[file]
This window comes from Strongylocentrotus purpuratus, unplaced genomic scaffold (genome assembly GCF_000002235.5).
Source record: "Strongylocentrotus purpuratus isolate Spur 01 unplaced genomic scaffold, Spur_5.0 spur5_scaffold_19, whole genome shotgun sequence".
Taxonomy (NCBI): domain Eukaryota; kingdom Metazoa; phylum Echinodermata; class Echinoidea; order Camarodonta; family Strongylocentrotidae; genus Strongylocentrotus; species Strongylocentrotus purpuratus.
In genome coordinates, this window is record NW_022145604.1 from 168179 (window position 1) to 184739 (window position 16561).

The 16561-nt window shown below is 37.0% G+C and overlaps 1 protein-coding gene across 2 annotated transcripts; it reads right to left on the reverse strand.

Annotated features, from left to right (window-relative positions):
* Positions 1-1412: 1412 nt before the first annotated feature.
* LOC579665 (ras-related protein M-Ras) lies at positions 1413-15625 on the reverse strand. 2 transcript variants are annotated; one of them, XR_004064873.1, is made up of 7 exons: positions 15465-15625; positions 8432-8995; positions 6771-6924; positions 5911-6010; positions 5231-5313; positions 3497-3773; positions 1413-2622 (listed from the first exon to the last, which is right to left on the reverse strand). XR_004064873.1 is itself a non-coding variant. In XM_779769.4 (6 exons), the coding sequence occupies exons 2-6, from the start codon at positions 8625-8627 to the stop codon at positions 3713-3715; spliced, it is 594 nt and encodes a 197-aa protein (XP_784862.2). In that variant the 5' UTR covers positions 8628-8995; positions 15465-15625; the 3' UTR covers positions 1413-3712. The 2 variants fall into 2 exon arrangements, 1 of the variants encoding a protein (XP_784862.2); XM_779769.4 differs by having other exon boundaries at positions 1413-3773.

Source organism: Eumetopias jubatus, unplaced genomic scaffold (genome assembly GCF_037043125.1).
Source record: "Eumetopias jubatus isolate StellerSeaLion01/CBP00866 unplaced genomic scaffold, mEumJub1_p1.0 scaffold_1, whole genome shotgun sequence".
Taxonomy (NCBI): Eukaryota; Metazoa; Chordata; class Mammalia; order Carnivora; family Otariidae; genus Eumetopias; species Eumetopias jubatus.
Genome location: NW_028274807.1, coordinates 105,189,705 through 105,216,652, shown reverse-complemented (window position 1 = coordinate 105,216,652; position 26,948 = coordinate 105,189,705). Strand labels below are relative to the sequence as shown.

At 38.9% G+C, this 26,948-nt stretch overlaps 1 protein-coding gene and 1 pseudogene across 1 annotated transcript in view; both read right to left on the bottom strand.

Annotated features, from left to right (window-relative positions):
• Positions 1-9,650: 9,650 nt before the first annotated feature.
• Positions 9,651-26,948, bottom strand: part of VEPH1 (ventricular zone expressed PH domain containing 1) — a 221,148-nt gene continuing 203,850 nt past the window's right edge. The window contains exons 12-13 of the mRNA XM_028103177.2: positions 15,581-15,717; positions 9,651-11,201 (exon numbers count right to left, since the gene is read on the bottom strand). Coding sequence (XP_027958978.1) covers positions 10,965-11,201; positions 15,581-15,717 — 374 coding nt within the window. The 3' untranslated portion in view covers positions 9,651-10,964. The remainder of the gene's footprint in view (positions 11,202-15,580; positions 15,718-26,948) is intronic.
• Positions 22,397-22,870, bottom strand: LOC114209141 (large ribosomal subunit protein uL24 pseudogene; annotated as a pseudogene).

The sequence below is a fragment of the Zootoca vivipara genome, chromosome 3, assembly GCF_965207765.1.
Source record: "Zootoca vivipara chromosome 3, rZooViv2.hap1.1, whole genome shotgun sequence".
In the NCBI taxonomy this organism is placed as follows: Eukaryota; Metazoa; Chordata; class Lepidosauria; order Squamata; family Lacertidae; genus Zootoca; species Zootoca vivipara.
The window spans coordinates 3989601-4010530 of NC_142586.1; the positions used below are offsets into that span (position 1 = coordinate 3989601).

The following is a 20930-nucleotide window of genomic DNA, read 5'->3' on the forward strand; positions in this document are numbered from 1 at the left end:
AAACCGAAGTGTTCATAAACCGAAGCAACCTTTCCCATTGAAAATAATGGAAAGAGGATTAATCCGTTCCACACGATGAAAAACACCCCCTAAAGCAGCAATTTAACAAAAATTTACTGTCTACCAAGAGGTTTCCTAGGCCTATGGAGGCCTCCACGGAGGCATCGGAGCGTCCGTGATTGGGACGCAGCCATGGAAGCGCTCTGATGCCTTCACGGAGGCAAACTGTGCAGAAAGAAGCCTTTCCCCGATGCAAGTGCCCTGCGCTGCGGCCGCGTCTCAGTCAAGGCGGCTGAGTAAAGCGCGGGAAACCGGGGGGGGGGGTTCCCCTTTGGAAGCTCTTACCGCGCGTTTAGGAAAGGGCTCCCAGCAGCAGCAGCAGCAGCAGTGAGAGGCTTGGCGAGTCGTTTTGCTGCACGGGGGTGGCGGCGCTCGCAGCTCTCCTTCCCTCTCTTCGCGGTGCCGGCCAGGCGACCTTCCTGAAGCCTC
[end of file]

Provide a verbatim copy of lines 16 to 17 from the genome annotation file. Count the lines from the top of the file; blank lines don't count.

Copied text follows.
• Positions 9,651-26,948, bottom strand: part of VEPH1 (ventricular zone expressed PH domain containing 1) — a 221,148-nt gene continuing 203,850 nt past the window's right edge. The window contains exons 12-13 of the mRNA XM_028103177.2: positions 15,581-15,717; positions 9,651-11,201 (exon numbers count right to left, since the gene is read on the bottom strand). Coding sequence (XP_027958978.1) covers positions 10,965-11,201; positions 15,581-15,717 — 374 coding nt within the window. The 3' untranslated portion in view covers positions 9,651-10,964. The remainder of the gene's footprint in view (positions 11,202-15,580; positions 15,718-26,948) is intronic.
• Positions 22,397-22,870, bottom strand: LOC114209141 (large ribosomal subunit protein uL24 pseudogene; annotated as a pseudogene).